The plaintiffs (upwards of 150 in number) are former employees who had worked in the defendant's plant in Springfield, Ohio. Discharged in December, 1956, when the defendant suspended publication of Collier's and Woman's Home Companion, they sue for severance and retirement pay. It is their claim that the defendant had "established and announced to its employees, including plaintiffs, and [had] carried out a policy and practice" of making severance — or retirement — payments upon the termination of employment and that they had "started or continued in defendant's employ", knowing of and relying upon this policy.
Following joinder of issue, the plaintiffs submitted certain interrogatories to the defendant pursuant to CPLR 3101 and 3130, seeking information about the defendant's practices, current and past, with regard to severance and retirement pay, both at its Springfield plant and at its other plants and offices. The plaintiffs, who were nonunion employees, also seek to inquire about collective bargaining agreements of the defendant and, in addition, request information concerning practices in the publishing business in general. All this information is necessary, they say, to show that the defendant, although it contends otherwise, had an over-all, uniform policy at its various
The defendant moved to strike most of the interrogatories as not material and necessary to the resolution of the issues; no contention was or is made that the interrogatories are burdensome, seek privileged information or are in any other respect improper. The court at Special Term granted the defendant's motion almost in its entirety. The Appellate Division, by a divided court, affirmed and granted leave to appeal on a certified question. In addition to urging its position that the information sought is not "material and necessary" within the meaning of CPLR 3101,
The courts do undoubtedly possess a wide discretion to decide whether information sought is "material and necessary" to the prosecution or defense of an action (see, e.g., Paliotto v. Hartman, 2 A.D.2d 866) but that discretion is not unlimited. Where, as here, an issue exists as to whether there has been an abuse of discretion, a reviewable question of law is presented. Indeed, the parties have argued the question before us solely as one of law, and so the courts below have decided it, in accordance, we note, with generally accepted practice. (See, e.g., Matter of Rothschild, 298 N.Y. 538; Solomon v. La Guardia, 295 N.Y. 970; Drake v. Herrman, 261 N.Y. 414, 416; see, also, Di Russo v. Kravitz, 19 N.Y.2d 1012; Cohen and Karger, Powers of the New York Court of Appeals, §§ 88, 157, 158.)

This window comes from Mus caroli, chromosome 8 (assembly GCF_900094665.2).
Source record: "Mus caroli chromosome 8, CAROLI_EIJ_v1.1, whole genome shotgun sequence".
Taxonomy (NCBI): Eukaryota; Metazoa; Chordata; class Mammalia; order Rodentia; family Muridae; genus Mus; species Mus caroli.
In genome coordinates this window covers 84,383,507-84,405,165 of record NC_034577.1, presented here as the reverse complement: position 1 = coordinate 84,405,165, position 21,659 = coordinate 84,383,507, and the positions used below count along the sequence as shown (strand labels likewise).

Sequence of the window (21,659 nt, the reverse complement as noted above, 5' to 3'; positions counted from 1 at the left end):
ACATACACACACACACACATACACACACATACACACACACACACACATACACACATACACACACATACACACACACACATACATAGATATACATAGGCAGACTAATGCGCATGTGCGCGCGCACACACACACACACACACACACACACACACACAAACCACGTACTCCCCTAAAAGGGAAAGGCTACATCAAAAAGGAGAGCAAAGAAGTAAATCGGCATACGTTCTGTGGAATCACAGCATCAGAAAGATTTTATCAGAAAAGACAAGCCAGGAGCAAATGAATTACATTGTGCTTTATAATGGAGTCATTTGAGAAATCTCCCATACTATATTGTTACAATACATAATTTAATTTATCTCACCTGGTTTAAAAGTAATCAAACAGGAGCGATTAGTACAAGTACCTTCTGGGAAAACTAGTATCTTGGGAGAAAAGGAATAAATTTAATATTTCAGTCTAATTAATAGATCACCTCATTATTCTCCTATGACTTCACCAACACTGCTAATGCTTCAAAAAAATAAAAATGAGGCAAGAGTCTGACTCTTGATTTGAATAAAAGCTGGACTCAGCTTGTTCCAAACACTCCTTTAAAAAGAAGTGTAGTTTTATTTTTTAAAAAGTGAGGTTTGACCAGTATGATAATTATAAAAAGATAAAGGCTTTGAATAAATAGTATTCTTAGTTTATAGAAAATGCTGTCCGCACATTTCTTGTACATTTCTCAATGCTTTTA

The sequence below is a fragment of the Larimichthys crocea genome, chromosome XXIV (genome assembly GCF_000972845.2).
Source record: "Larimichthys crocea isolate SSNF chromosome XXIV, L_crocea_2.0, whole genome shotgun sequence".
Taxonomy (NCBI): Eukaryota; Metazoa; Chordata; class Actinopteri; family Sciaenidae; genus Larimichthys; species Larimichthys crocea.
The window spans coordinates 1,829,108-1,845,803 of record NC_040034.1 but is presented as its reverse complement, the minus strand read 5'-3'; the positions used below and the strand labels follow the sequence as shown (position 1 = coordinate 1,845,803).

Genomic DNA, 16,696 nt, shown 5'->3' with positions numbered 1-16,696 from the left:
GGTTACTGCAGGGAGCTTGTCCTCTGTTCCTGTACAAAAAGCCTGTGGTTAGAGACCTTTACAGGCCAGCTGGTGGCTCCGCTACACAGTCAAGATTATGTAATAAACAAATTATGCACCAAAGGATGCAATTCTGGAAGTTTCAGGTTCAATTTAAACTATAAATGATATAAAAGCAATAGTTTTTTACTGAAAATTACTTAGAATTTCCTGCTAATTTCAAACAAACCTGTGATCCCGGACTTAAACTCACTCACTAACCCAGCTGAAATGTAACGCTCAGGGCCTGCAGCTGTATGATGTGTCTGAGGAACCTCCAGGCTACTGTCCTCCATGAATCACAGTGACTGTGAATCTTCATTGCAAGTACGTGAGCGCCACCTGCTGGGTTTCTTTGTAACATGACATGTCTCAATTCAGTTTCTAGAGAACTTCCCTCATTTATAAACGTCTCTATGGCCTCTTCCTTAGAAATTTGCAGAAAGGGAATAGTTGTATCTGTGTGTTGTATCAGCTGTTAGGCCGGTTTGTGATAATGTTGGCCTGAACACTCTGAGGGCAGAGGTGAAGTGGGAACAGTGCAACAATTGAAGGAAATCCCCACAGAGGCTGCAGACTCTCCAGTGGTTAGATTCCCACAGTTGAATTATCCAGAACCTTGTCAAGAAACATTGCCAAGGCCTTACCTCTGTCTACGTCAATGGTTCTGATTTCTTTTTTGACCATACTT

The words, "material and necessary", are, in our view, to be interpreted liberally to require disclosure, upon request, of any facts bearing on the controversy which will assist preparation for trial by sharpening the issues and reducing delay and prolixity. The test is one of usefulness and reason. CPLR 3101 (subd. [a]) should be construed, as the leading text on practice puts it, to permit discovery of testimony "which is sufficiently related to the issues in litigation to make
Although there may seem to be a little more immediacy and substantiality to the word "material" than to "relevant" — the term contained in the more liberal Federal statute (Fed. Rules Civ. Pro., rule 26, subd. [b]; see, also, 4 Moore's Federal Practice [2d ed., 1967], par. 26.16, p. 1174 et seq.) — we believe that a broad interpretation of the words "material and necessary" is proper. In this connection, we note, the word "necessary", even under former section 288 of the Civil Practice Act, was held to mean "needful" and not indispensable. (Taylor v. Smith & Corona Typewriters, 179 Misc. 290, 292, affd. 266 App. Div. 903.)
In sum, then, since the information sought by the plaintiffs is material and necessary to the prosecution of their action, they are entitled to answers to their interrogatories.
The order of the Appellate Division should be reversed, with costs in all courts, the certified question answered in the negative and the matter remitted to Special Term for further proceedings in accordance with this opinion.
Order reversed, etc.